Separation anxiety is a normal, developmentally appropriate stage that most children go through. It usually starts when a child is around 6 to 8 months old and can continue through the early school years. For some children, separation anxiety may last even longer.
Although it can be tough for both parents and children, there are ways to help your child deal with separation anxiety. With patience, love, and support, your child will eventually get through this phase and be able to separate from you without any fear or worry.
The following strategies may be of assistance:
What is separation anxiety?
The Anxiety and Depression Association of America reports that separation anxiety disorder is one of the most prevalent anxiety disorders in children. It's believed that 4% to 5% of kids have this condition, which can disrupt school, friendships, and other parts of daily life.
Separation anxiety disorder is most likely to start before the age of 6, and it's more common in girls than boys. If you or your partner have anxiety disorders, your child may be more likely to develop separation anxiety disorder too since it can run in families.
Some symptoms of separation anxiety disorder are:
-Anxiety about being away from home or loved ones
-Anxiety about being separated from loved ones or one's home
Anxiety interfering with school or other activities
-Sleep issues (trouble falling asleep or staying asleep)
-Nightmares about being separated from loved ones
-Headaches or stomachaches when separating from loved ones
Causes of separation anxiety
There are many possible causes of separation anxiety. It may be caused by a change in routine, such as a parent going back to work after a period of unemployment. It may be caused by a change in family situation, such as divorce, death, or moving to a new house. It may be caused by a medical condition or treatment, such as surgery. Or it may be caused by something else entirely.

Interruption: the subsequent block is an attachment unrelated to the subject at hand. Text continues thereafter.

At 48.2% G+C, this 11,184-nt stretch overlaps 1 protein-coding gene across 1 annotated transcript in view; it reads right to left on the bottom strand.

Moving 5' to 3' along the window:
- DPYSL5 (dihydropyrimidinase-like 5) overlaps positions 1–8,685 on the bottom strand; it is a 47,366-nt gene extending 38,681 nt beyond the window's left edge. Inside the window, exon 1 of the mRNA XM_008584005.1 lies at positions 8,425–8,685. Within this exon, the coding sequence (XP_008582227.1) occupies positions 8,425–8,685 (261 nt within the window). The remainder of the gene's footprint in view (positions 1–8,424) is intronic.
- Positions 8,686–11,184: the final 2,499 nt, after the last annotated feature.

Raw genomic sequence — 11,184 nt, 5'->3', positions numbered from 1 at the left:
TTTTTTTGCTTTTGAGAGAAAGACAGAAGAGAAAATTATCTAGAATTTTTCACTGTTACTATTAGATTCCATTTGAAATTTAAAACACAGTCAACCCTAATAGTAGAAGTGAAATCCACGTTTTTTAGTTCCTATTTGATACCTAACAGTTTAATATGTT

However, some risk factors can increase a child's likelihood of experiencing separation anxiety. These include having a family history of anxiety disorders, being female, having another mental health disorder (such as depression or ADHD), and experiencing major life stressors (such as the death of a loved one).
Symptoms of separation anxiety
While it's typical for most children to feel some separation anxiety when they begin school or childcare, some kids may experience more severe separation anxiety that lasts for an extended period of time. If your child is struggling to cope with separating from you, here are some common symptoms to look out for:
-Your child cries or tantrums when you leave them
-Your child hangs onto you and doesn't want you to go.
-Your child gets very upset when you have to leave them behind to go out
-Your child is anxious when you're not around because they fear something bad will happen to you.
If your child is hesitant to go to school or daycare,
If your child has difficulty sleeping when they're away from you,
-Your child doesn't want to go on sleepovers or playdates.
If you notice your child exhibiting any of these symptoms, it’s important to consult with a professional. Heart to Heart Counseling in Sarasota FL specializes in helping children who suffer from separation anxiety and can give you the resources and support you need.
How to help your child with separation anxiety
If your child is going through separation anxiety, there are a few things you can do to assist them. Firstly, it's crucial to comprehend what separation anxiety is and how it appears. Once you're aware of the indicators and symptoms, you can begin to formulate a plan to help your child. Listed below are some methods that may be of assistance.